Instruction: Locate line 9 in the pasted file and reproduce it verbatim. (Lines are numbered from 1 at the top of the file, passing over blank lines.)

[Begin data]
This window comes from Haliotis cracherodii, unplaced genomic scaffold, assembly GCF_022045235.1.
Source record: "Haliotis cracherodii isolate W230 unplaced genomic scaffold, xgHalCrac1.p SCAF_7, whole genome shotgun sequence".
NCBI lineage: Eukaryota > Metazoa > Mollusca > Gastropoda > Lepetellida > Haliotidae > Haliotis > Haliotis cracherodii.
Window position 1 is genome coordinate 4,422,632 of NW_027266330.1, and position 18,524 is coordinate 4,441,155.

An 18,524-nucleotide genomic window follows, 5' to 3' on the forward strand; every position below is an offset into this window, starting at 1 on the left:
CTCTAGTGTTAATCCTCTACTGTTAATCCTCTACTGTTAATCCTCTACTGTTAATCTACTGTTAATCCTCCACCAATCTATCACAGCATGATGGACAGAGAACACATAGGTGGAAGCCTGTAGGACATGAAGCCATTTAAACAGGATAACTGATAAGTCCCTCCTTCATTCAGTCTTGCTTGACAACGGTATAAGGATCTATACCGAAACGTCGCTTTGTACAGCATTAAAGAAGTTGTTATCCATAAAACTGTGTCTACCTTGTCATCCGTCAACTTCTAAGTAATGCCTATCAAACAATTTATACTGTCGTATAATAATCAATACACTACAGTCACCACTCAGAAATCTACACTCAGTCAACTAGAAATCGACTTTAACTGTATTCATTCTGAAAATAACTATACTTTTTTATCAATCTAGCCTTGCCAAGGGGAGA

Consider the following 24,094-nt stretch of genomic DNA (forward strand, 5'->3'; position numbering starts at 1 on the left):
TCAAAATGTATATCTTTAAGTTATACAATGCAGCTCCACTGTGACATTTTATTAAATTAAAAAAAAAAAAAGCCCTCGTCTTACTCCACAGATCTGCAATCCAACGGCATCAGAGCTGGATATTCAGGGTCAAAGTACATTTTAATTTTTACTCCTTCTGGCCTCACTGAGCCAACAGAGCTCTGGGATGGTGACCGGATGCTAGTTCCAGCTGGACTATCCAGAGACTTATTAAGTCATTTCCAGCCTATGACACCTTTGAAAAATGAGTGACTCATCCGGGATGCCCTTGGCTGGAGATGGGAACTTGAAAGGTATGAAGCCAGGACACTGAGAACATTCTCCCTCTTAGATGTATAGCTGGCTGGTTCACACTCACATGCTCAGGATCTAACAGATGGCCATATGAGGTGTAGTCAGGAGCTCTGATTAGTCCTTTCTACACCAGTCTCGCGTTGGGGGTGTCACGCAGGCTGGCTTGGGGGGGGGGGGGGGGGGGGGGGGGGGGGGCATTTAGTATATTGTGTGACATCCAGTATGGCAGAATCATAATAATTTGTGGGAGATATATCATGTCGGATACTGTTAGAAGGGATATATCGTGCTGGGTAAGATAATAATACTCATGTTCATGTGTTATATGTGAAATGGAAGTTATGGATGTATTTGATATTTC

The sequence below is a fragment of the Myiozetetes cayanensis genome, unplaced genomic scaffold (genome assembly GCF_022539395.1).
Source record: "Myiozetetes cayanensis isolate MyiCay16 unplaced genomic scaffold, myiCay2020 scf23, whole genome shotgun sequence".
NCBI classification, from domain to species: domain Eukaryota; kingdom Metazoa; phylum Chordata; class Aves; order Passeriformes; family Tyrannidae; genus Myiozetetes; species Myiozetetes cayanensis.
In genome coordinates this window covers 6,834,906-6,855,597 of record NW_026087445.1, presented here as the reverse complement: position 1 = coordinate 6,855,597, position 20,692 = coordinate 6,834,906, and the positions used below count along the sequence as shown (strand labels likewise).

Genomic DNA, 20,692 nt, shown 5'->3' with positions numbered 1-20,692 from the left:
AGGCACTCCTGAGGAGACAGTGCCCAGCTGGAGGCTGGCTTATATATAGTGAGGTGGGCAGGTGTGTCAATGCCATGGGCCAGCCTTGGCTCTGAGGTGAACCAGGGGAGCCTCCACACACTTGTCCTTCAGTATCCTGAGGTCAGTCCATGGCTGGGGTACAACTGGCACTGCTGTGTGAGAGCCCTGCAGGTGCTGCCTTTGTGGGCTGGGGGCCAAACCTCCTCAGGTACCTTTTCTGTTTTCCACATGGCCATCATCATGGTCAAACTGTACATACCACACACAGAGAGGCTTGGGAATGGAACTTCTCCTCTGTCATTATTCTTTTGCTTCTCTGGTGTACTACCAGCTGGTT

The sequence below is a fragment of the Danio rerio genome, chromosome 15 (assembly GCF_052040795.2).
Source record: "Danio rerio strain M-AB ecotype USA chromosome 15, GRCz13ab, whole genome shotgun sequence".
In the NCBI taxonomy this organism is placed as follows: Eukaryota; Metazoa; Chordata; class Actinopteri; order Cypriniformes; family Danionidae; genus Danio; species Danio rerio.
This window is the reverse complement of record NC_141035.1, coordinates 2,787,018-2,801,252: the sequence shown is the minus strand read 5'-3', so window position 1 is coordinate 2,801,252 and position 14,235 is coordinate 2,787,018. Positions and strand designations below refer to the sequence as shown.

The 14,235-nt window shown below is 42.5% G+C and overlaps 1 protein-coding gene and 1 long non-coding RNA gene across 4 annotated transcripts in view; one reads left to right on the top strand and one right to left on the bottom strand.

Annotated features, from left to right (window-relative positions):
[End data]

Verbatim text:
The sequence below is a fragment of the Myiozetetes cayanensis genome, unplaced genomic scaffold (genome assembly GCF_022539395.1).